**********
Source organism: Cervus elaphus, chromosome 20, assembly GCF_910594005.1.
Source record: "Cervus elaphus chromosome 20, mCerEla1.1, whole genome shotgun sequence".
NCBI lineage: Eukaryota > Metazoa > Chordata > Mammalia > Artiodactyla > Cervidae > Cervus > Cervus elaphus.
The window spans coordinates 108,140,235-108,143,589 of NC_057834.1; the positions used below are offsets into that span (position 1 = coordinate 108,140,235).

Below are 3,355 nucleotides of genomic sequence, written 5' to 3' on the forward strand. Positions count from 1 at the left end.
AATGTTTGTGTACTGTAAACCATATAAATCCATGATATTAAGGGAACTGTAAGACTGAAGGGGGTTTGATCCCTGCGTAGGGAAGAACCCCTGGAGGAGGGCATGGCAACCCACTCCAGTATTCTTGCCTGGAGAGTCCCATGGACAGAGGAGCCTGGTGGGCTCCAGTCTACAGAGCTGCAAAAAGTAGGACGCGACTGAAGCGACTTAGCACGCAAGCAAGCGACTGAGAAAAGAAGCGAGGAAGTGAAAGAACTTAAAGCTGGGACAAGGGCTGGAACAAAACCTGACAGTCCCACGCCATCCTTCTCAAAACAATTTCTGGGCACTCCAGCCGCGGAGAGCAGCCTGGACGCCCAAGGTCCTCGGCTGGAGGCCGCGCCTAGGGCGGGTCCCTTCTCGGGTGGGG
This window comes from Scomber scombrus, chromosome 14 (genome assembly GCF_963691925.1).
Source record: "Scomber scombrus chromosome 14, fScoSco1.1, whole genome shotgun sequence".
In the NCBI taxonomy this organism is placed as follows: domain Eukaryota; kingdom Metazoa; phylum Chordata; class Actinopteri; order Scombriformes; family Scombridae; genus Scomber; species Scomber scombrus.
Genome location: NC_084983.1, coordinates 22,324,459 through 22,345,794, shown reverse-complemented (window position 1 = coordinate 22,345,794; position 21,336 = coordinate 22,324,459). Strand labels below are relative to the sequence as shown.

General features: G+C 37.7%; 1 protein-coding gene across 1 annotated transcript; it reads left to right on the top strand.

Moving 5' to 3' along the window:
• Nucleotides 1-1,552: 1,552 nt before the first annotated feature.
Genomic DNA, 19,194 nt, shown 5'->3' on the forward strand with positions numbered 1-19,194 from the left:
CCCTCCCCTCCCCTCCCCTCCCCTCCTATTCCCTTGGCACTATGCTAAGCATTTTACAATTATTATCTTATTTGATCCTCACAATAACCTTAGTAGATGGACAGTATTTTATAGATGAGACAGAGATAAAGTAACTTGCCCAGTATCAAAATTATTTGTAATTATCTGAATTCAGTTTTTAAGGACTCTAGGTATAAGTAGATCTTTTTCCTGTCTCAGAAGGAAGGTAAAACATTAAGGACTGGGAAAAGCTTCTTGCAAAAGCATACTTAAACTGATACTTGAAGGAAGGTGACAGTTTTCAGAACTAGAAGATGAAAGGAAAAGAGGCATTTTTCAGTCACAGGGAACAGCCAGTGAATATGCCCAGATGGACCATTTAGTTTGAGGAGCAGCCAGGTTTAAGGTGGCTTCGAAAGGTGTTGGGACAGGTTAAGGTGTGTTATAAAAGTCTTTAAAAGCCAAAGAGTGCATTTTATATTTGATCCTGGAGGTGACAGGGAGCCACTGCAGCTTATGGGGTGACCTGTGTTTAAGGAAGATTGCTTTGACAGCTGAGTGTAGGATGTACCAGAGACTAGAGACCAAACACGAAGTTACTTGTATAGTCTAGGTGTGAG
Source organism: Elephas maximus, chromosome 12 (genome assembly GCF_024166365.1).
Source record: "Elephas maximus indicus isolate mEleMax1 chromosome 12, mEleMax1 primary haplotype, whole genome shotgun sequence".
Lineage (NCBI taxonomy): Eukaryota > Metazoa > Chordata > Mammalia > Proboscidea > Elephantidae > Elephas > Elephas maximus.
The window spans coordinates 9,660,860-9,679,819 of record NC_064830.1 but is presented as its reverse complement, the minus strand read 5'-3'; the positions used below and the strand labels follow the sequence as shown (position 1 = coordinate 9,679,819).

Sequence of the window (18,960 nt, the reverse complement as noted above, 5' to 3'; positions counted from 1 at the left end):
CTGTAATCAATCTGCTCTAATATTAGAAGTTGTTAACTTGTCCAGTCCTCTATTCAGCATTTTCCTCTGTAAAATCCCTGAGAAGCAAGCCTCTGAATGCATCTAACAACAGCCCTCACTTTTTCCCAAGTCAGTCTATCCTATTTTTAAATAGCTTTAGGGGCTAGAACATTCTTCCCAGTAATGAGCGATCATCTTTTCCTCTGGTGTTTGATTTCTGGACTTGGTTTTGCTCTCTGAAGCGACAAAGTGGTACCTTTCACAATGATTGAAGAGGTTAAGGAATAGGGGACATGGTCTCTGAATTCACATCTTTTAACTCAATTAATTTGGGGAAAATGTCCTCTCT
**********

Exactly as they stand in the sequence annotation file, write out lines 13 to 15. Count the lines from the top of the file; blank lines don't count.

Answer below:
• Nucleotides 1-1,552: 1,552 nt before the first annotated feature.
Genomic DNA, 19,194 nt, shown 5'->3' on the forward strand with positions numbered 1-19,194 from the left:
CCCTCCCCTCCCCTCCCCTCCCCTCCTATTCCCTTGGCACTATGCTAAGCATTTTACAATTATTATCTTATTTGATCCTCACAATAACCTTAGTAGATGGACAGTATTTTATAGATGAGACAGAGATAAAGTAACTTGCCCAGTATCAAAATTATTTGTAATTATCTGAATTCAGTTTTTAAGGACTCTAGGTATAAGTAGATCTTTTTCCTGTCTCAGAAGGAAGGTAAAACATTAAGGACTGGGAAAAGCTTCTTGCAAAAGCATACTTAAACTGATACTTGAAGGAAGGTGACAGTTTTCAGAACTAGAAGATGAAAGGAAAAGAGGCATTTTTCAGTCACAGGGAACAGCCAGTGAATATGCCCAGATGGACCATTTAGTTTGAGGAGCAGCCAGGTTTAAGGTGGCTTCGAAAGGTGTTGGGACAGGTTAAGGTGTGTTATAAAAGTCTTTAAAAGCCAAAGAGTGCATTTTATATTTGATCCTGGAGGTGACAGGGAGCCACTGCAGCTTATGGGGTGACCTGTGTTTAAGGAAGATTGCTTTGACAGCTGAGTGTAGGATGTACCAGAGACTAGAGACCAAACACGAAGTTACTTGTATAGTCTAGGTGTGAG